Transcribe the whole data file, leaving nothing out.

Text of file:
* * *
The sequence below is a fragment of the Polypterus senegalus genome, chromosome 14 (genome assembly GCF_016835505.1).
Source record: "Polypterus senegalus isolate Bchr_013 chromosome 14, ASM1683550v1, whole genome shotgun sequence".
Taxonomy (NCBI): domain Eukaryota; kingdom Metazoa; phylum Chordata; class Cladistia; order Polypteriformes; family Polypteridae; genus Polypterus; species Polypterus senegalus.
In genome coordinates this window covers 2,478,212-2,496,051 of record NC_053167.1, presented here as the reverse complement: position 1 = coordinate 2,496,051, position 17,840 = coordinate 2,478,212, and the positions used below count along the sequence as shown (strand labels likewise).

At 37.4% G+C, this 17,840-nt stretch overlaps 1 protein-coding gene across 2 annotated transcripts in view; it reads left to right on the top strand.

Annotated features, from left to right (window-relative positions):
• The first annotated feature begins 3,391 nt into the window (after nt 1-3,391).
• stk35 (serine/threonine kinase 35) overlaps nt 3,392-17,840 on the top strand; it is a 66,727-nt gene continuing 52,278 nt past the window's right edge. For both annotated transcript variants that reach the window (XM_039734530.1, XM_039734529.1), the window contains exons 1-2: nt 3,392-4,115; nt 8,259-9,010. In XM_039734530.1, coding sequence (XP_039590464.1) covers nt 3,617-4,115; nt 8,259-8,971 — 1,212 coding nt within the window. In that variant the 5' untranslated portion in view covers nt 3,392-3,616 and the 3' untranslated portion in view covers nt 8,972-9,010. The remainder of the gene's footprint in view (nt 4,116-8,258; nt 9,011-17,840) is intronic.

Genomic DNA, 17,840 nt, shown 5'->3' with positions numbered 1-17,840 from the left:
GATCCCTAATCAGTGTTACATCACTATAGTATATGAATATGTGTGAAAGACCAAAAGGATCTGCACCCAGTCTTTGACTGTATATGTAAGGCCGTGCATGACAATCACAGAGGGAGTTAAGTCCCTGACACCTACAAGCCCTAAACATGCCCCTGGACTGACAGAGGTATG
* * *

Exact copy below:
The sequence below is a fragment of the Polypterus senegalus genome, chromosome 14 (genome assembly GCF_016835505.1).
Source record: "Polypterus senegalus isolate Bchr_013 chromosome 14, ASM1683550v1, whole genome shotgun sequence".
Taxonomy (NCBI): domain Eukaryota; kingdom Metazoa; phylum Chordata; class Cladistia; order Polypteriformes; family Polypteridae; genus Polypterus; species Polypterus senegalus.
In genome coordinates this window covers 2,478,212-2,496,051 of record NC_053167.1, presented here as the reverse complement: position 1 = coordinate 2,496,051, position 17,840 = coordinate 2,478,212, and the positions used below count along the sequence as shown (strand labels likewise).

At 37.4% G+C, this 17,840-nt stretch overlaps 1 protein-coding gene across 2 annotated transcripts in view; it reads left to right on the top strand.

Annotated features, from left to right (window-relative positions):
• The first annotated feature begins 3,391 nt into the window (after nt 1-3,391).
• stk35 (serine/threonine kinase 35) overlaps nt 3,392-17,840 on the top strand; it is a 66,727-nt gene continuing 52,278 nt past the window's right edge. For both annotated transcript variants that reach the window (XM_039734530.1, XM_039734529.1), the window contains exons 1-2: nt 3,392-4,115; nt 8,259-9,010. In XM_039734530.1, coding sequence (XP_039590464.1) covers nt 3,617-4,115; nt 8,259-8,971 — 1,212 coding nt within the window. In that variant the 5' untranslated portion in view covers nt 3,392-3,616 and the 3' untranslated portion in view covers nt 8,972-9,010. The remainder of the gene's footprint in view (nt 4,116-8,258; nt 9,011-17,840) is intronic.

Genomic DNA, 17,840 nt, shown 5'->3' with positions numbered 1-17,840 from the left:
GATCCCTAATCAGTGTTACATCACTATAGTATATGAATATGTGTGAAAGACCAAAAGGATCTGCACCCAGTCTTTGACTGTATATGTAAGGCCGTGCATGACAATCACAGAGGGAGTTAAGTCCCTGACACCTACAAGCCCTAAACATGCCCCTGGACTGACAGAGGTATG